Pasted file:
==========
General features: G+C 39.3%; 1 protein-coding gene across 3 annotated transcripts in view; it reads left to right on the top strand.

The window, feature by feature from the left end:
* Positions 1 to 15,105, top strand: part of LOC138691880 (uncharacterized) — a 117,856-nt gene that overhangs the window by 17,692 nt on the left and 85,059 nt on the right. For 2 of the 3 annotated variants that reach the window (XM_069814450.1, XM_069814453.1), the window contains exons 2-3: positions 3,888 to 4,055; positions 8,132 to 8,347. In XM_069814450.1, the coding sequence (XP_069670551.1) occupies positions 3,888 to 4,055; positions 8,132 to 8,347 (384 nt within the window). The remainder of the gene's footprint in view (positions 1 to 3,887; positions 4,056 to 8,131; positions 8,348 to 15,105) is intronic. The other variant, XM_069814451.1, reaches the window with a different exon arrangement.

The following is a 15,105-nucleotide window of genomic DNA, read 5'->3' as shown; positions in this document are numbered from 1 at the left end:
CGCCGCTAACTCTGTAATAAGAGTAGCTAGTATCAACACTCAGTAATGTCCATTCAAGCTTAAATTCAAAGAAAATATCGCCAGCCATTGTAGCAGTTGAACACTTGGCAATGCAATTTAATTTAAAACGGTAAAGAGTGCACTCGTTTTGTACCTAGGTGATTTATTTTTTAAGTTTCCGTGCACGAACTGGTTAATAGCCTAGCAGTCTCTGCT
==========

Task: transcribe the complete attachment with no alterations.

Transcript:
General features: G+C 39.3%; 1 protein-coding gene across 3 annotated transcripts in view; it reads left to right on the top strand.

The window, feature by feature from the left end:
* Positions 1 to 15,105, top strand: part of LOC138691880 (uncharacterized) — a 117,856-nt gene that overhangs the window by 17,692 nt on the left and 85,059 nt on the right. For 2 of the 3 annotated variants that reach the window (XM_069814450.1, XM_069814453.1), the window contains exons 2-3: positions 3,888 to 4,055; positions 8,132 to 8,347. In XM_069814450.1, the coding sequence (XP_069670551.1) occupies positions 3,888 to 4,055; positions 8,132 to 8,347 (384 nt within the window). The remainder of the gene's footprint in view (positions 1 to 3,887; positions 4,056 to 8,131; positions 8,348 to 15,105) is intronic. The other variant, XM_069814451.1, reaches the window with a different exon arrangement.

The following is a 15,105-nucleotide window of genomic DNA, read 5'->3' as shown; positions in this document are numbered from 1 at the left end:
CGCCGCTAACTCTGTAATAAGAGTAGCTAGTATCAACACTCAGTAATGTCCATTCAAGCTTAAATTCAAAGAAAATATCGCCAGCCATTGTAGCAGTTGAACACTTGGCAATGCAATTTAATTTAAAACGGTAAAGAGTGCACTCGTTTTGTACCTAGGTGATTTATTTTTTAAGTTTCCGTGCACGAACTGGTTAATAGCCTAGCAGTCTCTGCT